Summer Test Prep: How to study for the ACT and SAT and still enjoy summer break

SAT Prep | ACT Prep

As most of the schools across the country have Woman lying on hammok and reading book outdoors.jpeglet out for summer break by the end of this week, the last thing you want to talk about is the ACT and SAT, right? I understand. I don’t get as many vacations in a year as you do, but when I do, you won’t find me on the beach or by the pool addressing the secrets of a 30:60:90 triangle. It’s okay if you need a couple of weeks to unwind, but unfortunately, I’m not on vacation with you. I have  to write about the tests. It’s my job. So as a compromise, I promise not to mention The-Tests-That-Must-Not-Be-Named by name for the remainder of the month, and instead talk about some seemingly unrelated activities you can do this summer to help you prepare without even realizing it.

Read some novels

While you’re kicking back on the beach, read a paperback to help you pass the time. Save the classic novels for September and start your summer with a thrilling mystery or tragic love story. The point is to enjoy text and to practice reading for longer periods of time, a skill that will help you on The-Tests-That-Must-Not-Be-Named and in college. You can also use a paper bookmark on which to write vocabulary words you encounter but do not know. Sounds too easy? Check out what you can learn from the Harry Potter and Hunger Games novels. Bestselling fiction is a lot smarter than you think.

Buy a puzzle book

Pick up a variety puzzle book at your local drugstore on your way to the pool this summer. It’s packed with fun vocabulary-building exercises and critical thinking games, which can help you improve on all sections of The-Tests-That-Must-Not-Be-Named. Crosswords are great ways to build your vocabulary, and logic puzzles help you learn to approach Math questions in new ways. Eager to start? We’ve got some puzzles you can try in our Free Help Area.

Keep a journal

You don’t know it yet, but you are about to change. It’s inevitable. Until now, you’ve been surrounded by people from the same town with many of the same experiences and same interests. But you’re about to enter college, where you’ll meet people from all over the world and be exposed to new ideas and new activities. You are going to change, and how wonderful to be able to look back someday at a journal of your last year in high school and remember who you once were (or in my case, how embarrassing. I was obsessed with Andre Agassi and we both had really bad early 90s hair). And then there’s the fact that writing every day will give you an advantage on The-Tests-That-Must-Not-Be-Named. If you spend 25 minutes a night writing about who’s seeing who and the most recent scandal at your summer job, you’ll not only have blackmail for your 20-year class reunion, but you’ll also find the time requirements of the optional essay portions of the The-Tests-That-Must-Not-Be-Named somewhat accommodating.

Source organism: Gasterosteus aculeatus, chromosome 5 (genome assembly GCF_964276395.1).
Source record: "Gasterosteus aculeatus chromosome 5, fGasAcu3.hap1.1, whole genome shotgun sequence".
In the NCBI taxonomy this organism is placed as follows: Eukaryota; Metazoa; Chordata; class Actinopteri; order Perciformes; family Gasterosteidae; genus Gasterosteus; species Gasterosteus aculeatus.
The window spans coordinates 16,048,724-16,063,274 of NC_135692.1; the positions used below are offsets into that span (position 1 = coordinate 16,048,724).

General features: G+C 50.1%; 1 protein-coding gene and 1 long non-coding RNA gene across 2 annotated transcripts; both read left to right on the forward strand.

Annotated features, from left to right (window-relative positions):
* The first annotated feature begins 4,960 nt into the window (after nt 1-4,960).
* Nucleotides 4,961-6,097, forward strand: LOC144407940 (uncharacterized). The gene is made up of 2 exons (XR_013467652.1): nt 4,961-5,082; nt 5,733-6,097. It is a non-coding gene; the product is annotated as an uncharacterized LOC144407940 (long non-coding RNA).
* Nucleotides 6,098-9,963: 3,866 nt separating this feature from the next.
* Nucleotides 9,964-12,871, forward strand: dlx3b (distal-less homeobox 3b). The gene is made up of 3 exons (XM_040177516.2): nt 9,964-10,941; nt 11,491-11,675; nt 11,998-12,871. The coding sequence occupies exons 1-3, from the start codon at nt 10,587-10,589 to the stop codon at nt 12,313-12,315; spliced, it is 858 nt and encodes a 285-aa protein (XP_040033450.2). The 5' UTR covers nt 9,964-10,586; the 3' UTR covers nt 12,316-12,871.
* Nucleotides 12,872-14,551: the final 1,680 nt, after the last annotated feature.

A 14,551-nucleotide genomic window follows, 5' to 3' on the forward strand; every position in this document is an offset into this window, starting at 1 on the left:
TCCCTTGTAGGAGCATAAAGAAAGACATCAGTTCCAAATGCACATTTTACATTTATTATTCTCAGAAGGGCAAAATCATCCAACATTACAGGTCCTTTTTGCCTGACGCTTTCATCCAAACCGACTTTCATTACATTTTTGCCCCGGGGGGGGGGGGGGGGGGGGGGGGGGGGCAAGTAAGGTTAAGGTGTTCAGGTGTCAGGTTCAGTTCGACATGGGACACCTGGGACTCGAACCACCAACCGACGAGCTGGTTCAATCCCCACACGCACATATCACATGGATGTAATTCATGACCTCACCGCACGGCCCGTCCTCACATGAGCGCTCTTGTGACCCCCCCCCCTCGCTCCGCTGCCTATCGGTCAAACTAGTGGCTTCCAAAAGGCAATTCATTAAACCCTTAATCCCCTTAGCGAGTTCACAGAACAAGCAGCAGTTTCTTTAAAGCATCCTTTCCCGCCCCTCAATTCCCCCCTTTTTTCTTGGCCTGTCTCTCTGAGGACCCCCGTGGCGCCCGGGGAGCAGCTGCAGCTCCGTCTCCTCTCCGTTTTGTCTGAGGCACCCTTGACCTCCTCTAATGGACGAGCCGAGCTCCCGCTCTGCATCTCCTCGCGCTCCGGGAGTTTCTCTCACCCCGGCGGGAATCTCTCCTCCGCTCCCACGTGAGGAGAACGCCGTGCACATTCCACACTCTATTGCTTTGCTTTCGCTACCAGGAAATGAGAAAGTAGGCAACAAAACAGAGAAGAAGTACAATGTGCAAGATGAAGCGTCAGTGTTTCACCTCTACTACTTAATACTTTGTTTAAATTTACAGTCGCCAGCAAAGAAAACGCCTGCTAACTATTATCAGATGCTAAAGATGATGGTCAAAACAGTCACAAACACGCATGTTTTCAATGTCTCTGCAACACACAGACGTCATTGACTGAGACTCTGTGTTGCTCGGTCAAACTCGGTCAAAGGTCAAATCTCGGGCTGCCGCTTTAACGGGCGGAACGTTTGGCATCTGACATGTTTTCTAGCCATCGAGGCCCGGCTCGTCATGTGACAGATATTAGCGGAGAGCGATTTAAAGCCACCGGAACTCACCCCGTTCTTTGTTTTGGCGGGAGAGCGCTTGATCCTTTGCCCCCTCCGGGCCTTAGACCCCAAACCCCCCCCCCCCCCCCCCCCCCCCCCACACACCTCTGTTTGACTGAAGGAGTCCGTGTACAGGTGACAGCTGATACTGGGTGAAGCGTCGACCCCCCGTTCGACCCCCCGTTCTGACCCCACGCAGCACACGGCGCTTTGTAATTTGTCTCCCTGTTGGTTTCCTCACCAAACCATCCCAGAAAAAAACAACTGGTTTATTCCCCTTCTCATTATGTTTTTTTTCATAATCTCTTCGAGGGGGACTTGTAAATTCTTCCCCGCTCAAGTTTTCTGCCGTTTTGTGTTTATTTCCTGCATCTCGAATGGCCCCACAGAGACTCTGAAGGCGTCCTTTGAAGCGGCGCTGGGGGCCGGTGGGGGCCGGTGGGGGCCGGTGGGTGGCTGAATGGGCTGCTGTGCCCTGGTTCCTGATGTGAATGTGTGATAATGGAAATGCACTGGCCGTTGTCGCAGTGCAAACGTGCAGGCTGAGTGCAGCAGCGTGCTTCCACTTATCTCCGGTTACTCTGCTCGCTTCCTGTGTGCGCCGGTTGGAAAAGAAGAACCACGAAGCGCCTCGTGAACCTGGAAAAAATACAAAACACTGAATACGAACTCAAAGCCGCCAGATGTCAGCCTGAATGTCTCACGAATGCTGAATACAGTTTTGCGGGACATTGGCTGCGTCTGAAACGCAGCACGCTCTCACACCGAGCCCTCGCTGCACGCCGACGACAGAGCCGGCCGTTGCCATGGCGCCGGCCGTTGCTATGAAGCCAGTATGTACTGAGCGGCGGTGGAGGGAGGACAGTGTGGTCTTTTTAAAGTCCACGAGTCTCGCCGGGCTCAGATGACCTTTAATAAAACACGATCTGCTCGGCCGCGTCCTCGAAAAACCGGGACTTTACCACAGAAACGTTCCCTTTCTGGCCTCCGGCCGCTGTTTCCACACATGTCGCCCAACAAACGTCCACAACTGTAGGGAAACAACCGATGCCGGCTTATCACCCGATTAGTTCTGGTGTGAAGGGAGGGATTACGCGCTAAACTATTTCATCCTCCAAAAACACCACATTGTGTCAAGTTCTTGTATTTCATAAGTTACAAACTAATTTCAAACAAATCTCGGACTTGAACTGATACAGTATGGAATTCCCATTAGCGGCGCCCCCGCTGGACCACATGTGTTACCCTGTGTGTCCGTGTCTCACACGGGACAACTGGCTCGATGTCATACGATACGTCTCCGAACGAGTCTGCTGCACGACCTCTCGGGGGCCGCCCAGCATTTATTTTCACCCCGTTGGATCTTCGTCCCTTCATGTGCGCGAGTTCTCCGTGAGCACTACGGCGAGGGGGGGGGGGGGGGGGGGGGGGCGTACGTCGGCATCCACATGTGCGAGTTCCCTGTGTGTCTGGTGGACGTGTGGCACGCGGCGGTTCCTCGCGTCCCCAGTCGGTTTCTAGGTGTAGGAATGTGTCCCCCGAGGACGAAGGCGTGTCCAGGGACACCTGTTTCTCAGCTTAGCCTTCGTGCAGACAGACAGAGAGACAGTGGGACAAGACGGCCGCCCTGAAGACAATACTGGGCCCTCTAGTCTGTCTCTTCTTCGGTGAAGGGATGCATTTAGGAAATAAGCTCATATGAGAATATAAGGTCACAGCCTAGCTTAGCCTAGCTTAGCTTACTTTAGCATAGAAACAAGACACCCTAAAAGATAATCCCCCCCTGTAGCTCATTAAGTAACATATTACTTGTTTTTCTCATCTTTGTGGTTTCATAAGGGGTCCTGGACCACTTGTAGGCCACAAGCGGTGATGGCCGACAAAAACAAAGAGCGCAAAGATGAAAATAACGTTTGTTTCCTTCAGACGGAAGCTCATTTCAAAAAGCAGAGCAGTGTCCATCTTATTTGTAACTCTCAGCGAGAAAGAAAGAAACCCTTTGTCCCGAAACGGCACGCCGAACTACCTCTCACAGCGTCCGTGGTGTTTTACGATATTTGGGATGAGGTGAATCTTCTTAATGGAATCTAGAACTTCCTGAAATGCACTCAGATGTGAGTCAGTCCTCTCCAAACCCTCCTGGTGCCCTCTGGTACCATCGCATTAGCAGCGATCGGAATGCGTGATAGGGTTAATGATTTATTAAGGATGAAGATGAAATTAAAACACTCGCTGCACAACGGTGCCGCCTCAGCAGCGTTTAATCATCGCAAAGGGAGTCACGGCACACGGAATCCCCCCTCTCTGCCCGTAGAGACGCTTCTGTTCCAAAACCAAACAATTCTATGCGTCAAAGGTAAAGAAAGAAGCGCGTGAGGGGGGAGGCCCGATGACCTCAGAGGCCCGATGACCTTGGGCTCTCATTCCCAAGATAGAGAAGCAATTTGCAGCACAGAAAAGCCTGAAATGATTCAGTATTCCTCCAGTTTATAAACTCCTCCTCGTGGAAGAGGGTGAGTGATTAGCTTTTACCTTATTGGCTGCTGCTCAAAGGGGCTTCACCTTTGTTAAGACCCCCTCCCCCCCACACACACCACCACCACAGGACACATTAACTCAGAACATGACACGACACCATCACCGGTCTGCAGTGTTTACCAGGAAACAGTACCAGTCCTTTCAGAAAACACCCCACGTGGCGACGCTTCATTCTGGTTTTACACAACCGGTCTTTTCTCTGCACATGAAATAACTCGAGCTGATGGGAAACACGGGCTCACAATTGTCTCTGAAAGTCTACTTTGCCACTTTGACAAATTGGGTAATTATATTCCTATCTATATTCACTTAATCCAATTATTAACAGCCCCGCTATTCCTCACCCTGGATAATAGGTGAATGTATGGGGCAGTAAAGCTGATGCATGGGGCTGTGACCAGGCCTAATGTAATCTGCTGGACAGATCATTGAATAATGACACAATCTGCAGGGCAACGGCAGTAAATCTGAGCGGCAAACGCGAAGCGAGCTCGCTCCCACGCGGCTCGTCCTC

Use real world math

Math teachers always hear, "When am I ever going to use this in the real world?" And while it's very rare that I encounter the quadratic equation in my life away from test prep, I find that I often rely on basic math skills in my daily life. And you can, too. Bake some cookies, but either halve the recipe or double it so that you have to multiply and divide fractions. Go out to eat and determine what a 10%, 15%, 20%, and 25% tip would be so that you can practice finding percentages. Plot the fastest route for your summer vacation road trip so that you gain more experience with rates, measurement, and geometry. Keep stats at a baseball game on each player and on the game itself and you'll gain experience with percentages, rates, averages, and so much more. Math really is everywhere, but it's easy to miss if you aren't looking for it. 

 

Well, there you have it. The secret to painless summer prep for The-Tests-That-Must-Not-Be-Named. Now if only we can get your Calculus teacher to think along the same lines this fall.

 

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